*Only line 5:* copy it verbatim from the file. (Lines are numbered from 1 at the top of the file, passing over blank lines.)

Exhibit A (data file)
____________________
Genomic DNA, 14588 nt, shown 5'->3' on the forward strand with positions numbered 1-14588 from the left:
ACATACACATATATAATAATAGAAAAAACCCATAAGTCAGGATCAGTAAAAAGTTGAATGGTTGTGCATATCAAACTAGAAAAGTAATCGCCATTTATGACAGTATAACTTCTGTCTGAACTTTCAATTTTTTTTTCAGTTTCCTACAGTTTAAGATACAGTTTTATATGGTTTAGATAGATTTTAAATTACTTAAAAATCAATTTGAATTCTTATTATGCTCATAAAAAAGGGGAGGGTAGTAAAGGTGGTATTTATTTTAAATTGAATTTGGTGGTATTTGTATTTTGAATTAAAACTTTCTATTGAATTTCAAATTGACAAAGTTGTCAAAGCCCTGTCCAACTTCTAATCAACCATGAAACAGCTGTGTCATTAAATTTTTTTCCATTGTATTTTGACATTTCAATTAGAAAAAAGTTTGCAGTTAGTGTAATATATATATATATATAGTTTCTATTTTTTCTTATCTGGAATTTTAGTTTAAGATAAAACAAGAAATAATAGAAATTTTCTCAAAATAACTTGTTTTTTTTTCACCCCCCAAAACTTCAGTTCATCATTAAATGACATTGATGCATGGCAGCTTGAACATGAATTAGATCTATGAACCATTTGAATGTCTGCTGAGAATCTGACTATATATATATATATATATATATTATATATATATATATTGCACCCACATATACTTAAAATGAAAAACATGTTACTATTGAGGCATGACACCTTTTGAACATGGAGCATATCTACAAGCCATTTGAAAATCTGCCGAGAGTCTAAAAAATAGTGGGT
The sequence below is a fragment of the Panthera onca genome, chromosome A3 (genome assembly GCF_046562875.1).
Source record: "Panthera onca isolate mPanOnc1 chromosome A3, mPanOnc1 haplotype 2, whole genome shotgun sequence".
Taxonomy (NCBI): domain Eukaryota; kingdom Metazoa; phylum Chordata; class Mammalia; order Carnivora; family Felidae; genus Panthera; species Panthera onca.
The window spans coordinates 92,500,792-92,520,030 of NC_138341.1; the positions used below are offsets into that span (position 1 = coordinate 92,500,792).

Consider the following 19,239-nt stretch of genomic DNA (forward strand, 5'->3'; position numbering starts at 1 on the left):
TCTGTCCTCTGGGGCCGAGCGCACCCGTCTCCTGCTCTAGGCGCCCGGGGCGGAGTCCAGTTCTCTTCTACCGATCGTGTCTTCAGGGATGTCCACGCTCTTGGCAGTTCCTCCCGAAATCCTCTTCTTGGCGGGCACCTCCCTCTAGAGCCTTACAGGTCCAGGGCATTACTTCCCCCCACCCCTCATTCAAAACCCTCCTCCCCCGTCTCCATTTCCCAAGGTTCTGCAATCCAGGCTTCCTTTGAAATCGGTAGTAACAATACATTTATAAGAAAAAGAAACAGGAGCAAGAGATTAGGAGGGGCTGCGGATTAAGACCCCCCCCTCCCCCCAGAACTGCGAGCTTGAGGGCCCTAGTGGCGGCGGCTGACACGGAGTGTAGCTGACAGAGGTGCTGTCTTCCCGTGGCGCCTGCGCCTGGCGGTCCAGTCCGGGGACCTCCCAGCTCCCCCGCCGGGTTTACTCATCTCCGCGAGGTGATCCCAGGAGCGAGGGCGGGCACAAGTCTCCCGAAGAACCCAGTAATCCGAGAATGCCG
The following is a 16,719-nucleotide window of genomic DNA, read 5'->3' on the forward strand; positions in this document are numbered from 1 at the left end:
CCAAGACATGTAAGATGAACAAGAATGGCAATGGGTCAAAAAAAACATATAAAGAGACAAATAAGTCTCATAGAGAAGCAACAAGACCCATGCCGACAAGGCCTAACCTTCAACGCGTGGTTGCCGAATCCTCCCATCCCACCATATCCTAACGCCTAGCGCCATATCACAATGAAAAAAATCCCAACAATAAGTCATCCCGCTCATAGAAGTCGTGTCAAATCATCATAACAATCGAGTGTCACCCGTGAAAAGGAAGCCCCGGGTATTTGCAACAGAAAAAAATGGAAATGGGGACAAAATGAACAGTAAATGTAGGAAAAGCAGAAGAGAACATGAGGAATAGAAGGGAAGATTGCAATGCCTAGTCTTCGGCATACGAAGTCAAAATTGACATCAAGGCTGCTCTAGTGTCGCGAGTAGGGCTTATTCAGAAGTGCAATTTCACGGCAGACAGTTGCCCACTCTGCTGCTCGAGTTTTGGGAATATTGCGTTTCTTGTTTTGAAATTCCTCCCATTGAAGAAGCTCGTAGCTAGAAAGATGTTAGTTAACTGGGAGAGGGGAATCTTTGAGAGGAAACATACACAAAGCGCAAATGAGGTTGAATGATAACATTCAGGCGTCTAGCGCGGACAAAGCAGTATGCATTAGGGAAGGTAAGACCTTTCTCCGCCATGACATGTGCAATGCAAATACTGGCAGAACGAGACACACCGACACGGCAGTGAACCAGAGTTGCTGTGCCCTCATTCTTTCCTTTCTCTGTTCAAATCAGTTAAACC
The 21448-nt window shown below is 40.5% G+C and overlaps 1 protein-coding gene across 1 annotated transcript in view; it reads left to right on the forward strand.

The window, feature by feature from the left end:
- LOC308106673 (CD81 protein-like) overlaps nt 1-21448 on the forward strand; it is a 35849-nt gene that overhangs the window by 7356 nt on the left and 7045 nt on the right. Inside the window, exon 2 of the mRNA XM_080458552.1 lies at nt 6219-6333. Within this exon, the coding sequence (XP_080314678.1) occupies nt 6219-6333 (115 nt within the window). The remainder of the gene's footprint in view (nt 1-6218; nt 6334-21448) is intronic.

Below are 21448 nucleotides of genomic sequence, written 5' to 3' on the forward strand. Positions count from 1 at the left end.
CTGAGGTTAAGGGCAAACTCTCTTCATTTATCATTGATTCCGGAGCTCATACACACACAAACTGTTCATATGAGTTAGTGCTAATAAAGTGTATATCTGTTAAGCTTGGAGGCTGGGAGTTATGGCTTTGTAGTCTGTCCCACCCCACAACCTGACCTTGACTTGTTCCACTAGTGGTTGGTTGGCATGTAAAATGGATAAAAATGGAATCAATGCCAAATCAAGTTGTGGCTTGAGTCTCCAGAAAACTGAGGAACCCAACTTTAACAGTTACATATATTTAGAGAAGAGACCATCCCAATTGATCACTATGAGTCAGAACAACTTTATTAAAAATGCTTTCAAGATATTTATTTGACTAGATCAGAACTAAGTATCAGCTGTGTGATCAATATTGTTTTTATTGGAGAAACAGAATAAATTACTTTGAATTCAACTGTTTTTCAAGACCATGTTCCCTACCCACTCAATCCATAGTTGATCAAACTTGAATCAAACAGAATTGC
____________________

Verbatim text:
Taxonomy (NCBI): domain Eukaryota; kingdom Metazoa; phylum Chordata; class Mammalia; order Carnivora; family Felidae; genus Panthera; species Panthera onca.